Police have made 40 arrests following attacks across Sri Lanka on Easter Sunday.
The six near-simultaneous attacks on three churches and three luxury hotels on Sunday, killing 310 people of which eight were British nationals, were the South Asian island’s deadliest violence in a decade.
A national state of emergency is in place after the arrests which included the driver of a van allegedly used by the bombers and the owner of a house where some of them lived.
Sky News foreign affairs editor Deborah Haynes told talkRADIO’S Julia Hartley-Brewer: “This has taken the entire country by surprise; they have never experienced anything like this in their country before.
“A local and little known Islamic group is behind the attack but they have said that they suspect an international network was also involved.”
She added that suspicion has drawn towards Islamic State or Al Qaeda due to the sophisticated attacks and their targets, yesterday morning was the first time the Islamic group believed to be responsible was identified.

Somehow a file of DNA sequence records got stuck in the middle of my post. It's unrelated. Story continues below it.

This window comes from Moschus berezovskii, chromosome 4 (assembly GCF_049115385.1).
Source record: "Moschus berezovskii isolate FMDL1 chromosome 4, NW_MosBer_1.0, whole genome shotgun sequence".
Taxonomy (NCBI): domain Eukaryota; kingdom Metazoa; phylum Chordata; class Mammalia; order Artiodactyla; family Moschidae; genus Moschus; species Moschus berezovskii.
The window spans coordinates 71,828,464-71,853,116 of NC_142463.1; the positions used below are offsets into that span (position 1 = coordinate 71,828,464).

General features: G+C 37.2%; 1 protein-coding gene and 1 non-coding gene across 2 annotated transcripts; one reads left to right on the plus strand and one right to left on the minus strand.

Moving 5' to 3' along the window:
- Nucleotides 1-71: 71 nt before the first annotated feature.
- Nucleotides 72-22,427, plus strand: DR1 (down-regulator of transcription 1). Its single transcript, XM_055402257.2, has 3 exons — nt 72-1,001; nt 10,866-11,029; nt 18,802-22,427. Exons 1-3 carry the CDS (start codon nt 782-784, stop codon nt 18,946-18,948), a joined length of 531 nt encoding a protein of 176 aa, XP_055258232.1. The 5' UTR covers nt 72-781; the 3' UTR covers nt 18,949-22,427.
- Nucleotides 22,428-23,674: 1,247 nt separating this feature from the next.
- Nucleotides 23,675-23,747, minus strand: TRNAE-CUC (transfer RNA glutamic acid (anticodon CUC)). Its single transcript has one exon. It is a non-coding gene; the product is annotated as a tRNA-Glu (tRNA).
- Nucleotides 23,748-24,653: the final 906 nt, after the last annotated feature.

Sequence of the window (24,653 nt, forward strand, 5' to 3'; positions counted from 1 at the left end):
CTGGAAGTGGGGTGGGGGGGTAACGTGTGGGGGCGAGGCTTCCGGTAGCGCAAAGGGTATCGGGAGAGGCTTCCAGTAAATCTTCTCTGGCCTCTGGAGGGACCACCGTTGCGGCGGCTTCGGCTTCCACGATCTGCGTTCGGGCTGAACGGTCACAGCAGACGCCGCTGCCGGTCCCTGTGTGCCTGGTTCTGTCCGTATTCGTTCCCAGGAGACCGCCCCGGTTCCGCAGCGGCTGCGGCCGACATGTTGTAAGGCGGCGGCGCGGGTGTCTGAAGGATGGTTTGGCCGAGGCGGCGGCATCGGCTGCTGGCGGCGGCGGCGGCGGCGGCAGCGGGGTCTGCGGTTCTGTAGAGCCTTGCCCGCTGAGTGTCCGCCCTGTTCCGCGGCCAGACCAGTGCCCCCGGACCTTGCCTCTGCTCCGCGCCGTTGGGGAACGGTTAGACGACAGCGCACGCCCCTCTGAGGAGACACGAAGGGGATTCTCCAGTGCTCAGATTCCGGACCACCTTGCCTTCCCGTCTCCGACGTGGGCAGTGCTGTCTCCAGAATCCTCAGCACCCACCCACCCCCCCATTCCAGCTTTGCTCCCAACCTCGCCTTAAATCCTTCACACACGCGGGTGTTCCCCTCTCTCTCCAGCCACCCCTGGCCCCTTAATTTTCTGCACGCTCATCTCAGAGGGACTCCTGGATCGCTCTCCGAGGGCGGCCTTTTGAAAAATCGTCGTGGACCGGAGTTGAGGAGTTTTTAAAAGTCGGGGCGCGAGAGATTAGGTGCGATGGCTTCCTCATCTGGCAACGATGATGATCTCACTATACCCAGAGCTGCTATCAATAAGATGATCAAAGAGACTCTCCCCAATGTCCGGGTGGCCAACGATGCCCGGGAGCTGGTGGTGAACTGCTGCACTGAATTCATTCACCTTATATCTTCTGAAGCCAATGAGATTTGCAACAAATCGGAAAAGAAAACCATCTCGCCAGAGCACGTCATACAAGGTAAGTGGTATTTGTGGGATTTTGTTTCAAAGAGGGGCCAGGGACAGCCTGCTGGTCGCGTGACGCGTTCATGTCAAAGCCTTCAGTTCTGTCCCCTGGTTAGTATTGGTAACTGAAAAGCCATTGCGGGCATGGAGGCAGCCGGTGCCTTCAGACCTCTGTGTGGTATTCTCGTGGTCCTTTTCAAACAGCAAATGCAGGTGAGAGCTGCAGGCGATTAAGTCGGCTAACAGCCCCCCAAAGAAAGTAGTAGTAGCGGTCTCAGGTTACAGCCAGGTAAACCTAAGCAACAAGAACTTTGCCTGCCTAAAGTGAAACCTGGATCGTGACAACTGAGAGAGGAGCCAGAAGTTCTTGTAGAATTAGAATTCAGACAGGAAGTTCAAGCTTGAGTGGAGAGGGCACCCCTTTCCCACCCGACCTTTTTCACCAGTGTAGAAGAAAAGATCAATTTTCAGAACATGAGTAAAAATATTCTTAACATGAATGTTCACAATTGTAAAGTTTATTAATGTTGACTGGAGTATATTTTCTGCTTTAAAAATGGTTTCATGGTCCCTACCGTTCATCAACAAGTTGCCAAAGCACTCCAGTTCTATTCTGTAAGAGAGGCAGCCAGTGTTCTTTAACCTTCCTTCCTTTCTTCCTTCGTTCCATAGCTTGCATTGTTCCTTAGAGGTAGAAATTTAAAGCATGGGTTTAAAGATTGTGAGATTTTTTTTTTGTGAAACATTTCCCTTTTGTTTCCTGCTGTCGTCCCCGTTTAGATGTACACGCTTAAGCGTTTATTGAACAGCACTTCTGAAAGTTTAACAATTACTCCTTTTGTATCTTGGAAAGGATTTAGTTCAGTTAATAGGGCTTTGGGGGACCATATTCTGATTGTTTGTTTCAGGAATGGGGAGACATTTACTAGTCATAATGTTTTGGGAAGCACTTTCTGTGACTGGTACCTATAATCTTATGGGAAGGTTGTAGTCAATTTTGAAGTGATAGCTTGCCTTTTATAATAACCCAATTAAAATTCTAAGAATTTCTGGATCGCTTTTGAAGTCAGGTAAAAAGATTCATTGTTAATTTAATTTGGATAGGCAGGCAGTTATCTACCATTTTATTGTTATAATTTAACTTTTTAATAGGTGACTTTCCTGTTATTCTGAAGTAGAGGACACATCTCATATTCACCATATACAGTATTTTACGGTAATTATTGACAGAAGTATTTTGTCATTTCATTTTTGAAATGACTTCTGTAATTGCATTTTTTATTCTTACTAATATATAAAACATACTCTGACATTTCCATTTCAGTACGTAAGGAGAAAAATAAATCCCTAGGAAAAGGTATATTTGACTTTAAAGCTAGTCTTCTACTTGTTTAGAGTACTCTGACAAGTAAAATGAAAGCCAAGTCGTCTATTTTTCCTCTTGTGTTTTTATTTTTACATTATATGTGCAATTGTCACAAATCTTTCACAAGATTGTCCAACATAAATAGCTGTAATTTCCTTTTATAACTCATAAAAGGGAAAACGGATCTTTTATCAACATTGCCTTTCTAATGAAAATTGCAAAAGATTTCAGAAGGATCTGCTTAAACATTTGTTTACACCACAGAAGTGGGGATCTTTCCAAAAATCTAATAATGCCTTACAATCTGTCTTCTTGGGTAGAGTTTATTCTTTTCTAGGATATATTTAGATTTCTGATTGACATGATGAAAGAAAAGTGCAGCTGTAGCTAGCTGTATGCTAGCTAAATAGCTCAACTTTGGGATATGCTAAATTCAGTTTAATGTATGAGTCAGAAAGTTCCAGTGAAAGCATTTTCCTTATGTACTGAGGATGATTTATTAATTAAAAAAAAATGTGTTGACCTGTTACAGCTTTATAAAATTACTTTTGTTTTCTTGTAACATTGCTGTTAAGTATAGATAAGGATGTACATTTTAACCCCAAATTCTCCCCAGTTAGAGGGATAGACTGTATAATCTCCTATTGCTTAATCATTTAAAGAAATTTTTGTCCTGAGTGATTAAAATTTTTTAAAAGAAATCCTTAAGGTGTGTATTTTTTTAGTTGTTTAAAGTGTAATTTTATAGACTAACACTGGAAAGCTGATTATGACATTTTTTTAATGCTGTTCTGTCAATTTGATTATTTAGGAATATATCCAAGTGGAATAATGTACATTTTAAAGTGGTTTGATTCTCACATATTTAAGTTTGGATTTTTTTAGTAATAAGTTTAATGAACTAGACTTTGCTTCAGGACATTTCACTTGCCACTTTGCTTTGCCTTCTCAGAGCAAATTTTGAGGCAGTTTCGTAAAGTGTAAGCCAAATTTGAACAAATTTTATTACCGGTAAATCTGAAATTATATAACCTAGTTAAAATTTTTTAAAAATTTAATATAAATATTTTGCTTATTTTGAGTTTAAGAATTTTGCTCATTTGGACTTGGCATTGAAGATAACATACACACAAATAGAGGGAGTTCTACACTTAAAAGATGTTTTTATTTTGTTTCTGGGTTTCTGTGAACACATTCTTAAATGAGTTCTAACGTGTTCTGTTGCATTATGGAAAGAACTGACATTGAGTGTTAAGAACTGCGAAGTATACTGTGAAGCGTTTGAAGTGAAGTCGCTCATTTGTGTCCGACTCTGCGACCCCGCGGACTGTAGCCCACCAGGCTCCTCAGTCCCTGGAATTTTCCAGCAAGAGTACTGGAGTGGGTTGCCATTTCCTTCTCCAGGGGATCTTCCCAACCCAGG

The seven bombers who carried out the attacks were all Sri Lankan citizens.
Ms Haynes said: “This country was used to violence between the Tamil tiger rebels and the government, suicide bombing is nothing that Sri Lanka is unfamiliar with but the targeting like this in churches and western tourist spots has shocked people.
She added Sri Lankan Police are looking into the attacks and whether there were any opportunities provided to prevent the attack.
Sri Lanka's Prime Minister Ranil Wickremesinghe condemned “the cowardly attacks on our people".
Foreign Secretary Jeremy Hunt said the UK would offer Sri Lanka support in the days to come.
He said the terrorist attacks were "absolutely devastating and despicable" and "for this to happen on Easter Sunday is something that will shake people around the world, of all faiths and none, to the core".
UK residents concerned about friends or family in Sri Lanka should call the Foreign Office on 020 7008 1500.
Words by Wesley Hudson